DES MOINES, Iowa — The Des Moines Social Club is leaving Firehouse No. 1 in downtown Des Moines and a public market is moving in … eventually.
On Wednesday a group of metro leaders announced plans to convert the former fire station into a ‘public market concept’ that would give year-round space to local vendors to sell goods in the heart of the capital city. The market would replace the Des Moines Social Club which has called the building at 900 Mulberry Street home for the last five years. Earlier this summer the Social Club revealed it has lost millions of dollars over the last few years.
A work group made up of representatives from the Greater Des Moines Partnership, City of Des Moines, Polk County, Drake University, the Community Foundation of Greater Des Moines, Christensen Development and engineering firm BBS are spearheading the creation of the market and the fundraising to make it a reality. They are drawing inspiration from similar successful markets in Philadephia, Portland and Milwaukee among other cities.
There are still a number of unanswered questions about the plan including how much it will cost, where the funding will come from and when the project will be complete. The group says the project is the next evolution of downtown Des Moines and Western Gateway Park.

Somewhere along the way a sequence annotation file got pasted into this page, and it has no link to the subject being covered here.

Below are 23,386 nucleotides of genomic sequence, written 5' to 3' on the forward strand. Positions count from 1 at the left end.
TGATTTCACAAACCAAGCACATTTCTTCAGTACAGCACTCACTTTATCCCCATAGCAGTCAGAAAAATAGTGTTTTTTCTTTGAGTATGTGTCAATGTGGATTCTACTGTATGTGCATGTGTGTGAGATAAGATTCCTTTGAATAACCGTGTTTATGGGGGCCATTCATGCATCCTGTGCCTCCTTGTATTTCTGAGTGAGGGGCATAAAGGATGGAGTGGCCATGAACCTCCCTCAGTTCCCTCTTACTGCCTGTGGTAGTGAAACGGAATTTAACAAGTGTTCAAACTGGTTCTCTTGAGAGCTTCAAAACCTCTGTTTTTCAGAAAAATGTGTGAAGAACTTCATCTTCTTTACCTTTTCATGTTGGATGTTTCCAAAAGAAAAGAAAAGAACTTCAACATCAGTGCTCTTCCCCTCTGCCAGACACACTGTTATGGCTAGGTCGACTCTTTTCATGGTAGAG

Drake University president Marty Martin says he is getting involved because a stronger city will lead to a better school. “We’re like anyone else as well, we’re looking for talent everywhere we can find it,” Martin said, “Making Des Moines a more vibrant city as the public market will do makes it easier for us to find the type of talent we need to be the institution that we aspire to be.”
Meanwhile the future of the Des Moines Social Club is still undecided. The Social Club’s board of directors released a statement offering a possible farewell to the community:
“For more than ten years the Des Moines Social Club has served this community’s growing, artistic
community. Our vision was to bring people together through the arts and provide access to vibrant
cultural offerings. As new arts and cultural organizations have emerged and expanded, it is also
time for our organization to imagine what’s next.
As we celebrated our tenth anniversary, we sought the advice and counsel of community leaders,
staff, and supporters, past and present, to explore opportunities to continue the work and activity
at Firehouse No. 1.
In our commitment to serve this organization and the community, we understand that we must be
open to new ideas, energy, and leadership. It is now time for the organization to evolve and
transform. While the programming may not look like it has in the past, we welcome the
possibilities that come with the evolution of this glorious facility in the continuing mission to create
unprecedented community engagement.
Something new and wonderful is coming, and we are thrilled to have been a part of its emergence.
To all of you who have supported our activities these many years, we thank you.”
Board of Directors
Des Moines Social Club